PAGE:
COVID-19 is not just a health debacle, it has greatly impacted the global economy by bringing lives to a halt. The annual global GDP, according to OECD is projected to witness a drop to 2.4 percent in 2020 as a whole, from that of 2.9 percent in 2019, added with negative growth in the first quarter of 2020. Furthermore, global growth is expected to drop to 11⁄2 per cent in 2020. With such a severe hit to the global value chain, the demand-supply curve. This has raised concerns of a financial crisis in the making. With countries adopting lockdown as the primary way to control the virus transmission, this very preventive measure has inflicted unsurmountable pressure on the sustenance of the global economy- calling for a serious recession. As the immediate hits to the business and markets hold long-term implications- mainly the risks of debt vulnerabilities in the low-income countries and the surging global unemployment rate. The globalised economy is showing the risk of collapse-if not today but tomorrow.

Taming the virus is the need of the hour. And the only way out to it, as the UN declared is that of “an immediate global ceasefire in all corners of the world. It is time to put the armed conflict on lockdown and focus together on the true fight of our lives”. But with no significant way forward made so far, COVID-19 has posed the biggest challenge to the world’s scientific community-mainly the public health, research and medical communities to find the antidote. While the other domain of expertise hat is facing the test of time is that of Artificial Intelligence (AI). The rigour lies in finding a vaccine through AI. As already noted, new-age technologies such as robotics, 5G, drones, health codes and others are already put to practice in China as a ‘no-contact’ measure to reduce the risk of transmission. Hence, an AI way to fight COVID-19 is high on medical cards. However, in this process of finding a solution, countries need to be vigilant that the search for the vaccine should not become a competitive race amongst the big powers – resulting in a new power politics.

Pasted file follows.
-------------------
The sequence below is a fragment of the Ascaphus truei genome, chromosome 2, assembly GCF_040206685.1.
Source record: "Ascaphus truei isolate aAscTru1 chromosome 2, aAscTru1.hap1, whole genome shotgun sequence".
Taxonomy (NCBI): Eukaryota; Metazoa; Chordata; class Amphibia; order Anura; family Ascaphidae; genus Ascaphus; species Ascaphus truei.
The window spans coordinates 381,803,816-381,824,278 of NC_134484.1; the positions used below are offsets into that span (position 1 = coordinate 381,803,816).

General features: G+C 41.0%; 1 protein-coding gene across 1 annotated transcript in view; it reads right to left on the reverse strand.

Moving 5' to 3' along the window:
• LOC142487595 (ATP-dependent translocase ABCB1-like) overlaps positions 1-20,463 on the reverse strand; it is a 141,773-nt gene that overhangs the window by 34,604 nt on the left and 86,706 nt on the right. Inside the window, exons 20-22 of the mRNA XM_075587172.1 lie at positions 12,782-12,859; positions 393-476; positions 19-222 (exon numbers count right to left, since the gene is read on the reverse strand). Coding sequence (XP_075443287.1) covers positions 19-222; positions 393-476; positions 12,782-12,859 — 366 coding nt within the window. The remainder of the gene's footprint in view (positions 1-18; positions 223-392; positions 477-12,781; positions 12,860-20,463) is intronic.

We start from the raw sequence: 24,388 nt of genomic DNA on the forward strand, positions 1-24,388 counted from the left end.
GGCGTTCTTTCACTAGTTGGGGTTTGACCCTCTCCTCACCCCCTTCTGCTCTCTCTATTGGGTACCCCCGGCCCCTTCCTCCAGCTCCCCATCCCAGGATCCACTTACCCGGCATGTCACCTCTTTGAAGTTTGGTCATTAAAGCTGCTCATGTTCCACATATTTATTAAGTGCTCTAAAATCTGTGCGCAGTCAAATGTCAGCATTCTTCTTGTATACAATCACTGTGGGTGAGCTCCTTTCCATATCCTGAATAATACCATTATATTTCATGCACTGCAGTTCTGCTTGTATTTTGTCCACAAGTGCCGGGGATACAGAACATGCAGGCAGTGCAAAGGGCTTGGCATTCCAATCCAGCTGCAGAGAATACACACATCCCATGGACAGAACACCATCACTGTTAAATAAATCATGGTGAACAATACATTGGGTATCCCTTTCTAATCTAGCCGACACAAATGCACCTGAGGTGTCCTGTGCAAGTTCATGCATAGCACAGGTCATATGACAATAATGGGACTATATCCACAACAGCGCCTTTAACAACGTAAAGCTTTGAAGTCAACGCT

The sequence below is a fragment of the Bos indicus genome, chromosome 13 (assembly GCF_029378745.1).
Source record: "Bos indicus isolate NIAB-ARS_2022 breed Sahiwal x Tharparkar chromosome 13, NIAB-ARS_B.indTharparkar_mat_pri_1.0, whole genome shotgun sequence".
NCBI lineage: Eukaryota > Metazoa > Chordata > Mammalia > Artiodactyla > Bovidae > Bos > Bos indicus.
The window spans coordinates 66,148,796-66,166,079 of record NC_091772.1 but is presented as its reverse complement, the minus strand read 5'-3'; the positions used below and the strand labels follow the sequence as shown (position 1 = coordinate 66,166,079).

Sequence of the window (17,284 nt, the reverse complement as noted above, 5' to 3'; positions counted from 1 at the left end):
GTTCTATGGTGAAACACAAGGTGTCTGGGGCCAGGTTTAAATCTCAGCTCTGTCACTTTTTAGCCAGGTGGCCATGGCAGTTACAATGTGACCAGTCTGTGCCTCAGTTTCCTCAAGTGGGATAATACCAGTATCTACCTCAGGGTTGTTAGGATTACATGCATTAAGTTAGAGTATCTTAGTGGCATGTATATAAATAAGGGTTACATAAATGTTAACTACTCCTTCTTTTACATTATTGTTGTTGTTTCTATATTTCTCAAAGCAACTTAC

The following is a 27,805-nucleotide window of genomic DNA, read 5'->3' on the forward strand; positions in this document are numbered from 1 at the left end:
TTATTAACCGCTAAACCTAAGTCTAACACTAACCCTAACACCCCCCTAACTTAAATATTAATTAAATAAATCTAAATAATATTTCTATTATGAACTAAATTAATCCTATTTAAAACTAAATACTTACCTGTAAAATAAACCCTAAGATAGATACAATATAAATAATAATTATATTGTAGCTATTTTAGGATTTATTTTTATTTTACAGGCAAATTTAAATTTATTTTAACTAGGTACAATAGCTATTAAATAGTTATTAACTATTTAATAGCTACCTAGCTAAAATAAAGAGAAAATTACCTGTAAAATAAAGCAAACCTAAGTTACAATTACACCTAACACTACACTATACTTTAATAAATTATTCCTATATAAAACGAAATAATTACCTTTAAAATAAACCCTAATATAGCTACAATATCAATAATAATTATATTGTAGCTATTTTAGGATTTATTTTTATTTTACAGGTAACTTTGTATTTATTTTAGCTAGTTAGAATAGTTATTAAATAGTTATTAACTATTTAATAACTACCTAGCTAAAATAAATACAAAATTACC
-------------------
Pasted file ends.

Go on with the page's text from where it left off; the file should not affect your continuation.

Taking stock of time, pragmatism lies in making a joint effort to quell the risks. This will not only help fasten the process but surely will lead to a solution. Dr. Tedros Adhanom Ghebreyesus, WHO Director-General has rightly stated- “We are at a critical point in the global response to COVID-19 – we need everyone to get involved in this massive effort to keep the world safe”. To which, a first step has already been taken by the G20 nations with their agreement to prepare a joint action plan to fight COVID-19 and its impact. In doing so, the group has already injected over $5 trillion into the global economy to combat economic disruptions. In addition, the International Monetary Fund (IMF) and the World Bank have also jointly called for the suspension of debt payments from developing countries. Most significant, WHO, UN Foundation and the Swiss Philanthropy Foundation have jointly launched the first-of-its-kind “COVID-19 Solidarity Response Fund”. Hence, the failure to curb the virus is constantly ringing alarms that the only way to fight it, is to get united. Time for the nations to come together and act on it.

Dr. Amrita Jash
Author is Research Fellow at the Centre for Land Warfare Studies (CLAW), New Delhi and Former Visiting Fellow at Department of Politics and International Studies, University of Cambridge